Germany introduces border controls as migrant numbers swell
The effort, announced Sunday, is aimed at the Austrian border and hopes to stem the tide of migrants fleeing chaos in the Middle East.
Germany introduced temporary border controls Sunday to stem the tide of thousands of refugees streaming across its frontier, sending a clear message to its European partners that it needs more help with an influx that is straining its ability to cope.
Germany is a preferred destination for many people fleeing Syria's civil war and other troubled nations in the migration crisis that has bitterly divided Europe. They have braved dangerous sea crossings in flimsy boats — another 34 drowned Sunday off Greece — and made long treks across unwelcoming countries in hopes of a better life.
More than a week ago, Germany and Austria agreed to let in migrants who had massed in Hungary, saying it was a one-time measure to ease an emergency. The flow has continued undiminished, and while Germans have remained welcoming, officials said the numbers were straining the country's ability to provide accommodations.
Berlin has become increasingly frustrated with the reluctance of many other countries in the 28-nation European Union — especially those in the former Eastern bloc — to share the burden of hosting the newcomers. Sunday's action, focusing on the Austrian border, came a day before a meeting of EU interior ministers to discuss the crisis.
"The aim of this measure is to limit the current influx to Germany and to return to orderly entry procedures," Interior Minister Thomas de Maiziere told reporters. "This is also urgently necessary for security reasons."
De Maiziere added: "The great readiness to help that Germany has shown in recent weeks ... must not be overstretched."
He did not specify how long the border controls would remain in place or how exactly incoming migrants would be handled, saying only that Germany will continue to observe national and European rules on protecting refugees.
German officials didn't have further details, but in principle, border checks allow officials to turn back anyone lacking valid papers to enter.
The move, de Maiziere said, was also "a signal to Europe: Germany is facing up to its humanitarian responsibility, but the burdens connected with the large number of refugees must be distributed in solidarity within Europe."
Germany's national railway, Deutsche Bahn, said it had suspended service from Austria to Germany for 12 hours at the orders of authorities. Most new arrivals have come by train.
De Maiziere noted that Germany isn't technically responsible for most of the new arrivals, pointing to EU rules under which they are supposed to be registered and processed in the first EU country where they arrived. He urged other countries to apply those rules, and said people seeking protection cannot choose the country where they receive it.
He said Germany was reintroducing checks at its borders with an "emphasis" on the Austrian frontier. It wasn't clear whether there would be any change at other borders.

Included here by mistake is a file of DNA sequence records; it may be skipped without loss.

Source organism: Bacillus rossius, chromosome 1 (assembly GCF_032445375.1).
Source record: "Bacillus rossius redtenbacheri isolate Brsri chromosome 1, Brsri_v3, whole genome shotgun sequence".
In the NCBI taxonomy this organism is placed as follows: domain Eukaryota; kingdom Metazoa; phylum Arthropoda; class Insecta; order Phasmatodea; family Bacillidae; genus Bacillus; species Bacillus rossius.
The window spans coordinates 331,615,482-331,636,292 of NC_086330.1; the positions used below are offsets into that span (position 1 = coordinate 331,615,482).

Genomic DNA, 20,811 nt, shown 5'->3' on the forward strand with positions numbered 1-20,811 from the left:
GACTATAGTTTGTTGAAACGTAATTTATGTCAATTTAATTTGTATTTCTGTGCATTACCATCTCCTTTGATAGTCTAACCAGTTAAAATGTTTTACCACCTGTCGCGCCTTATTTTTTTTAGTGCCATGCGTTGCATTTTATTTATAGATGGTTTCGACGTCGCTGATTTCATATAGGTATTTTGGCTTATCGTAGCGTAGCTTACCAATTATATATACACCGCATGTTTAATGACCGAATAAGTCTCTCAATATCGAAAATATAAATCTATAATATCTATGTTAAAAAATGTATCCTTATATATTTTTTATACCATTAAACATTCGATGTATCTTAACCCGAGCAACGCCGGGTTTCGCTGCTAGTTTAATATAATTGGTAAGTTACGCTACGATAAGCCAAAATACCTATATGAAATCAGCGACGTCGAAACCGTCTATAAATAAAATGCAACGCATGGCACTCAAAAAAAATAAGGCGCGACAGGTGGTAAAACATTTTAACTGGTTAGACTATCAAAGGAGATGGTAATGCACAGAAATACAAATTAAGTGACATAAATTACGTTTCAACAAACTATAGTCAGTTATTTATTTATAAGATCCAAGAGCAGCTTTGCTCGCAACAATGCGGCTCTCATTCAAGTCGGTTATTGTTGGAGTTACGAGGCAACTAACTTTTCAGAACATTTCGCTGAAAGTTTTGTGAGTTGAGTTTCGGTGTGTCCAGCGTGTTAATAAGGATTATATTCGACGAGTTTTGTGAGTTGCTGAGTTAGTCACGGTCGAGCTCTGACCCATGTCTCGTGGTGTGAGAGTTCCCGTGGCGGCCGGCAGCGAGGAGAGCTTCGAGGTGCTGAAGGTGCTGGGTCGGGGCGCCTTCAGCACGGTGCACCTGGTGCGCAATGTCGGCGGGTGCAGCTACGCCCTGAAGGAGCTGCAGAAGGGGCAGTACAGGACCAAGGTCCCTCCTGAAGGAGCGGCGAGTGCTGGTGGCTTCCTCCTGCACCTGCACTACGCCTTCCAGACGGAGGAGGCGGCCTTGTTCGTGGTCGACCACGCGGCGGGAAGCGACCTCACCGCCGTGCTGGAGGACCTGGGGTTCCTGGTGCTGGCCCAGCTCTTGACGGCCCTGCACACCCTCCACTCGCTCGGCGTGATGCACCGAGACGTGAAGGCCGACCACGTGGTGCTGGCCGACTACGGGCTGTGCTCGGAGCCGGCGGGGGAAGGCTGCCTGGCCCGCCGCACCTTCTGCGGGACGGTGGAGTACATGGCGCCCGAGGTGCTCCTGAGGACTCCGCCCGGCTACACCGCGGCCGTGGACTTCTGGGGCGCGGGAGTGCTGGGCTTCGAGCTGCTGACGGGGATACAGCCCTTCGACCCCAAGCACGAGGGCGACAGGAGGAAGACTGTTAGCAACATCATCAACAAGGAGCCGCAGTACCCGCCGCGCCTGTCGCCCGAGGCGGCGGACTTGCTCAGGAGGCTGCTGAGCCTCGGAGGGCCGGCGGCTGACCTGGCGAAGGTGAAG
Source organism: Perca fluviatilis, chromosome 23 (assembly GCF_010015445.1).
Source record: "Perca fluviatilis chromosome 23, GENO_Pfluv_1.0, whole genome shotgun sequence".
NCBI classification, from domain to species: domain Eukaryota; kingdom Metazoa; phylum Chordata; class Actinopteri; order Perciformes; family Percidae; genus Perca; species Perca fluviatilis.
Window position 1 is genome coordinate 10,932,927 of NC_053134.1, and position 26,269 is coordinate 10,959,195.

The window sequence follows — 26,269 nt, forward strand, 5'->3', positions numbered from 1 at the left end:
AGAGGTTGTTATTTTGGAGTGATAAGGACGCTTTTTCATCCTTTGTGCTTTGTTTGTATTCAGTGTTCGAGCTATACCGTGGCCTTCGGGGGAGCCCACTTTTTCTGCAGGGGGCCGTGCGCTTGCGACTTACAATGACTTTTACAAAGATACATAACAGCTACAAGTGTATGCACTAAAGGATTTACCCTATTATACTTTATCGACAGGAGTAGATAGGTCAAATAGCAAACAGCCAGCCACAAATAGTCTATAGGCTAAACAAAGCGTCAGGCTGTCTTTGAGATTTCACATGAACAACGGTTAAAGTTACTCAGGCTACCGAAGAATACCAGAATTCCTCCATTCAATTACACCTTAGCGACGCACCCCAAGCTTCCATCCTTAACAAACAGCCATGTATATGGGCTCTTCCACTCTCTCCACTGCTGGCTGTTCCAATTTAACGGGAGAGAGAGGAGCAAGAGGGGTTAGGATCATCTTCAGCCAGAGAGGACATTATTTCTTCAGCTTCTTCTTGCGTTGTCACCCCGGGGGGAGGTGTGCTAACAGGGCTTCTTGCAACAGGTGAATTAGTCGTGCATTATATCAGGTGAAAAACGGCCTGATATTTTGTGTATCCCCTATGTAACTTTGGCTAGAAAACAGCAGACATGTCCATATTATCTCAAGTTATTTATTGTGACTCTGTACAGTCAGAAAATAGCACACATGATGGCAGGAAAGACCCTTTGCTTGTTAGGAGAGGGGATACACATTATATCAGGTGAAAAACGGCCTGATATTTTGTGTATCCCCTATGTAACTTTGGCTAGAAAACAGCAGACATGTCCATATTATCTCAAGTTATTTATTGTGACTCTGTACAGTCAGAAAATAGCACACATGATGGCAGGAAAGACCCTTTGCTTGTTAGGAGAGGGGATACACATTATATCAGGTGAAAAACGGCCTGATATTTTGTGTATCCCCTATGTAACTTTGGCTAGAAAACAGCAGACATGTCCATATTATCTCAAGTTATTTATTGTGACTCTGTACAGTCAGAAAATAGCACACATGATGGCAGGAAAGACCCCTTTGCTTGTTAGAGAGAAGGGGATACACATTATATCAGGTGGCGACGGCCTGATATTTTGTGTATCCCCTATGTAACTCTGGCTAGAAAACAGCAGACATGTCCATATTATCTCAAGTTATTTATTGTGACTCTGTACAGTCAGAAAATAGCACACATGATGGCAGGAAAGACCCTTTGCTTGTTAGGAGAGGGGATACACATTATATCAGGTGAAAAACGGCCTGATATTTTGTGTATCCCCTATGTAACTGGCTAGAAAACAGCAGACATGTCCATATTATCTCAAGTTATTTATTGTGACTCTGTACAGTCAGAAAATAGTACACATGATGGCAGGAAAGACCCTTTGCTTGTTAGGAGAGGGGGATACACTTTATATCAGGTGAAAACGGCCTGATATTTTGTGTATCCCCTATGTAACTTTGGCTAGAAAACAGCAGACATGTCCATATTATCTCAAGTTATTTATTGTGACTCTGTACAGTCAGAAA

Czech Prime Minister Bohuslav Sobotka said Sunday his country has boosted the police presence on the Austrian-Czech border in reaction to the German decision. The government will assess the situation on a regular basis and will take further security measures if needed.
Passport-free travel in much of the continent under the so-called Schengen agreement is considered one of the EU's signal achievements. The agreement allows countries to reintroduce controls in exceptional circumstances, as Germany did for the Group of Seven summit in June. The European Commission said the crisis "appears to be a situation covered by the rules."
Hungarian police say more than 186,000 people have passed through Hungary from Serbia this year en route to Austria and Germany. The main point of arrival in Germany has been Munich, where officials say 63,000 people have come since the end of August, including over 12,000 on Saturday.
About 450,000 migrants have entered Germany so far this year and a total of at least 800,000 are expected for all of 2015 — by far the most in the EU.
Many first come ashore in the EU on Greece's eastern islands after risky boat journeys. Scores have drowned making the crossing from Turkey.
Greece's coast guard said the 34 who died Sunday, including four infants and 11 older children, drowned when their wooden boat containing more than 130 people capsized near the island of Farmakonissi. Officials said the boat may have tipped over in part because of wind gusts exceeding 50 kph (30 mph). The crossing is often made more dangerous by smugglers who require asylum seekers to pilot the overloaded craft themselves in choppy seas.
Officials said 68 others were rescued while 30 more swam to the barely populated island. The survivors and the body of one child were taken to the nearby island of Leros. The other dead were being taken to Rhodes, which has autopsy facilities.
On Saturday, two other boats carrying asylum seekers capsized in the Aegean and at least five people — four children and a 20-year-old man — were presumed drowned.
Such risks have not deterred people from trying to reach Greece's eastern islands, where they pursue a more than 1,000-mile (1,600-kilometer) odyssey to the heart of Europe via the Balkans and Hungary.
But Hungarian authorities have vowed to fortify their southern frontier and — starting Tuesday — prosecute those who try to evade border police. Hungarian army engineers spent Sunday expanding the country's planned 174-kilometer (109-mile) border fence with Serbia and crowning it with coils of razor wire.
Police said 4,330 were detected crossing on foot in the previous 24 hours, more than 700 higher than the previous one-day record, as trekkers tried to reach Hungary before the tougher security measures take effect.